The average cost of rent in the U.S. has risen nearly 16% over the last year, with each month setting a new record from the previous, with the average cost sitting just short of $2,000. That isn’t the same in every city, of course. Anyone looking to reside in New York City, for example, can expect to see potential monthly rental costs of a crazy $5,000 a month. With prices so high, how is anyone expected to live and study in such cities?

Define your budget

The search for your new apartment can’t start until you have established the kind of budget you have. The equations are pretty simple when it comes to this cost. You need to divide the necessities you have and your desires. Things that are essential such as the cost of food, utilities, and other services such as Wi-Fi should be entered into one category.

Other elements of your life, such as streaming services and music platforms should be put into another. A good rule to follow for this type of division is the 50-30-20 rule. Within this rule, you should put 50% of your income into your needs, 30% into your desires, and the remaining 20% should go into savings. Rent always falls into the needs category, but you should leave room for all other financial necessities you have.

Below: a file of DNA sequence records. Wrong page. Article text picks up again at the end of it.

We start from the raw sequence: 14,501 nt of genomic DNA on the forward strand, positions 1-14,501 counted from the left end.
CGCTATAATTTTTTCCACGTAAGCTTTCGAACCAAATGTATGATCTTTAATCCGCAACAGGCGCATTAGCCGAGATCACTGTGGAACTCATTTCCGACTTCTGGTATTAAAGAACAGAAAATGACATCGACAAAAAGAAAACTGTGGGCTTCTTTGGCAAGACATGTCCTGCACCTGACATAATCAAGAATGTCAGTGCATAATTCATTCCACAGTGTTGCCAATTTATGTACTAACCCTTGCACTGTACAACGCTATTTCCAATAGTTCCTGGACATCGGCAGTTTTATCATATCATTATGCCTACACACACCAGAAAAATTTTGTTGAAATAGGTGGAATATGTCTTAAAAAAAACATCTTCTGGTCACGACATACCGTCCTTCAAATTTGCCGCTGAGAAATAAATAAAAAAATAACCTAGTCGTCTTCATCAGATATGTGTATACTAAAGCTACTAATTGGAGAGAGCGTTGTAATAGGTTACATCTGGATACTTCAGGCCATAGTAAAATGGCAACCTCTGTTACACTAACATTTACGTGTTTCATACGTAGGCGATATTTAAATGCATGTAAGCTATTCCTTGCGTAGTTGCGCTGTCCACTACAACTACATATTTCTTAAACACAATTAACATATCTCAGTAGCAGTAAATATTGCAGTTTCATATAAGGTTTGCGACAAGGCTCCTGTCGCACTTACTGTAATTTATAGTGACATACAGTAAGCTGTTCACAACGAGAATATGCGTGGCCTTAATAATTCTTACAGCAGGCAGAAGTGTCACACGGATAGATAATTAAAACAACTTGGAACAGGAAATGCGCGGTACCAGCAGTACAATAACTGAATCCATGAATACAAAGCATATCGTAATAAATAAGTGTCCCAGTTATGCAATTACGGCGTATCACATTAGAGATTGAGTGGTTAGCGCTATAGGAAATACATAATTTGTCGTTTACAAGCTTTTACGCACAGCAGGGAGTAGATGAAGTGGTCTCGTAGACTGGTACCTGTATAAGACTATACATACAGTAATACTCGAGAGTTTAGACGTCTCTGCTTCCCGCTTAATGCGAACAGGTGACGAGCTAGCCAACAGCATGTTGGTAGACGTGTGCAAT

Where to look

There are many websites that offer apartment listings online. Some of these websites have a broad range of states and cities, while others use a more focused approach that focuses on a particular region or city. It is always good to be wary of “roommate wanted” advertisements. Make sure that you vet the source of the application to make sure it is legit.

A strong tip is to speak to family and friends about your search for an apartment in a certain city or neighborhood. Networking shouldn’t be exclusive to finding a job, it can also help you find your new rental home.

Priorities and compromises

When you embark on your apartment search, it is vital that you make a list of your priorities. Does the place need to be close to where you work? Do you want to be in a region that is home to lots of restaurants and bars? Is space a necessity or can you deal with something a little smaller?